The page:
By Usman Rizwan
“If you want to say that I was a drum major, say that I was a drum major for justice. Say that I was a drum major for peace. I was a drum major for righteousness. And all of the other shallow things will not matter,” said Martin Luther King Jr.
There has recently been some controversy over the inscription that paraphrases this quote on the Martin Luther King Jr. Memorial in Washington, d.c. Many commentators have argued that the paraphrased version of King’s quote is a misrepresentation of what he actually said. The paraphrased version reads “I was a drum major for justice, peace and righteousness.” According to the author Maya Angelou, this makes the great man sound “like an arrogant twit.”
This is an indication of a wider trend where quotations harbouring great thought are shortened for the sake of brevity. This usually takes the punch out of the original version. Sometimes the quotes are also taken out of context and sometimes simply misattributed to famous figures.
Gandhi’s most popular line, “Be the change you wish to see in the world,” is perfect for a bumper sticker or a coffee cup, but it turns out there is no evidence that he said it. In an op-ed for the New York Times, Brian Morton suggests that the closest verifiable remark from Gandhi that could resemble this quote is: “If we could change ourselves, the tendencies in the world would also change. As a man changes his own nature, so does the attitude of the world change towards him . . . We need not wait to see what others do.” Here Gandhi seems to be suggesting more than just changing oneself to change the world, rather he suggests we need to change to change the tendencies of the world.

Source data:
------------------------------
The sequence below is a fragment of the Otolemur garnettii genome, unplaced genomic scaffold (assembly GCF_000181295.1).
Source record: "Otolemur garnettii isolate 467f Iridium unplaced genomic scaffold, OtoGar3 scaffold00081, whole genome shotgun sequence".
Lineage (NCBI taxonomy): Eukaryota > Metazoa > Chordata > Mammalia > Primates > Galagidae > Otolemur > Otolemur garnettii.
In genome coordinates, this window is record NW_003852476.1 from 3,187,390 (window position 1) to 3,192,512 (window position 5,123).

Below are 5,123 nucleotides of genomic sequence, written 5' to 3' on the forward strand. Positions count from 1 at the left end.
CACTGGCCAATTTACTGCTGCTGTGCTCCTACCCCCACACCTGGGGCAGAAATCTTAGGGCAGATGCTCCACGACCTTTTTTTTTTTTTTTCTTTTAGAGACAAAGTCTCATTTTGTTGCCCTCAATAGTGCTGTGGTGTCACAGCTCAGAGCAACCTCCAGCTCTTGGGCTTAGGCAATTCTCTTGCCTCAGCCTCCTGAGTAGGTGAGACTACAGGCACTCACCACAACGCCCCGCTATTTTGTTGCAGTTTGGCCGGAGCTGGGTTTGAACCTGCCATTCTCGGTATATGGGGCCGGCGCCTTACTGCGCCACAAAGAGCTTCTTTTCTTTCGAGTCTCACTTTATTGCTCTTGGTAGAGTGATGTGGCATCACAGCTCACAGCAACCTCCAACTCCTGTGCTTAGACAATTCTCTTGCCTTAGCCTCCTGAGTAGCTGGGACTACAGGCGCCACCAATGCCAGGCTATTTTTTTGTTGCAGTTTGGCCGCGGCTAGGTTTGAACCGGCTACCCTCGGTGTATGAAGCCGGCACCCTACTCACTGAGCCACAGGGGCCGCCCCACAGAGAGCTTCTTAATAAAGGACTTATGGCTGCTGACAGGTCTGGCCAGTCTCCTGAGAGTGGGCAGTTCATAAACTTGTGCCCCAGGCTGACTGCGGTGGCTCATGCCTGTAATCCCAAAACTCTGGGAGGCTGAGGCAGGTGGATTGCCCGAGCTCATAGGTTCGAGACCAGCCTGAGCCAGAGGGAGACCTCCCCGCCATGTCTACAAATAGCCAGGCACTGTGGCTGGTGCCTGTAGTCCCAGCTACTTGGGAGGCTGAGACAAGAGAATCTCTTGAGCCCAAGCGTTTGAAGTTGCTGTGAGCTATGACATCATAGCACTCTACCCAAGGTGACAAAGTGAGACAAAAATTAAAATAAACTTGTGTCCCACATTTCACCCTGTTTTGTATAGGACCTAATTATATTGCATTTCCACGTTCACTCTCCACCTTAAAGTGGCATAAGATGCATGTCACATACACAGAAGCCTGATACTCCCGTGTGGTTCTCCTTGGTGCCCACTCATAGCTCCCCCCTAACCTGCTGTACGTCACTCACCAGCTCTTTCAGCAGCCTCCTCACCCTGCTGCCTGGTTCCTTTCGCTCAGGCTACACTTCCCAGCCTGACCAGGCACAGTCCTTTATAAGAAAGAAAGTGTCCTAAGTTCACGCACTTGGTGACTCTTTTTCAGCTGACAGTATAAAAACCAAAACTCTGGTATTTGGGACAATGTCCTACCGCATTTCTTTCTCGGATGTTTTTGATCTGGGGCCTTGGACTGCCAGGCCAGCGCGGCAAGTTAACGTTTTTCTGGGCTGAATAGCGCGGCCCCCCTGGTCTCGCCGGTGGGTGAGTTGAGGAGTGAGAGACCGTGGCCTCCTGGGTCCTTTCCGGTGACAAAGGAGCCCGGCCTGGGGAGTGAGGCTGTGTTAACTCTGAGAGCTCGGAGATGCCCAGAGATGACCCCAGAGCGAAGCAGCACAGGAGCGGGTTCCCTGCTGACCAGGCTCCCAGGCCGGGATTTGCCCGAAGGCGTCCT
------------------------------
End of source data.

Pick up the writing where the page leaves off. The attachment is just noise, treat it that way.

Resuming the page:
In America, it has become commonplace to falsely attribute remarks to the founding fathers. The far right in America likes to promote historical literacy and attend rallies armed with placards adorned with such lines. One example is the following quotation attributed to James Madison: “We have staked the whole future of American civilization, not upon the power of government, far from it. We’ve staked the future of all our political institutions upon our capacity . . . to sustain ourselves according to the Ten Commandments of God.” This remark is used by people to allege America’s Christian heritage. The editors of The Papers of James Madison have publicly stated they have not found anything written by Madison that remotely says anything like the alleged remark. Despite this the attribution can be found on many websites. It has also been used by Rush Limbaugh on his radio show.
The Bible is ripe for misquotations. Some of them have been ingrained in our vernacular. For example, “spare the rod, spoil the child,” and “Do unto others as you would have them do unto you,” but neither line can be found in any translation.
One of the most vexing example of misattribution is using Albert Einstein’s quotes by people of religious inclination to convince other people that Einstein believed in a god. Einstein scholars have demonstrated again and again that Einstein did not believe in a personal god, and when he did use the word ‘god’ he used it as a rhetorical device or meant in the sense that deists (like Spinoza) used it.
It is unfortunate that some thoughts are misquoted in popular imagination. Quotes containing complex thoughts are watered down and shortened and their meaning is changed or just simply misattributed.
Misquotes reinvent a person, so that he can fit the mould of what people expect a great person would say. Why would Nelson Mandela tell us to feel, “Brilliant, gorgeous, talented, fabulous?” (a famously misattributed quote).
Politics has made an art of the practice of misquotes. They are usually an attempt to use or annex a person for some purpose. It illustrates the intellectual dishonesty and sheer ill will of the people who use false attribution to advance their purpose or to misrepresent a person.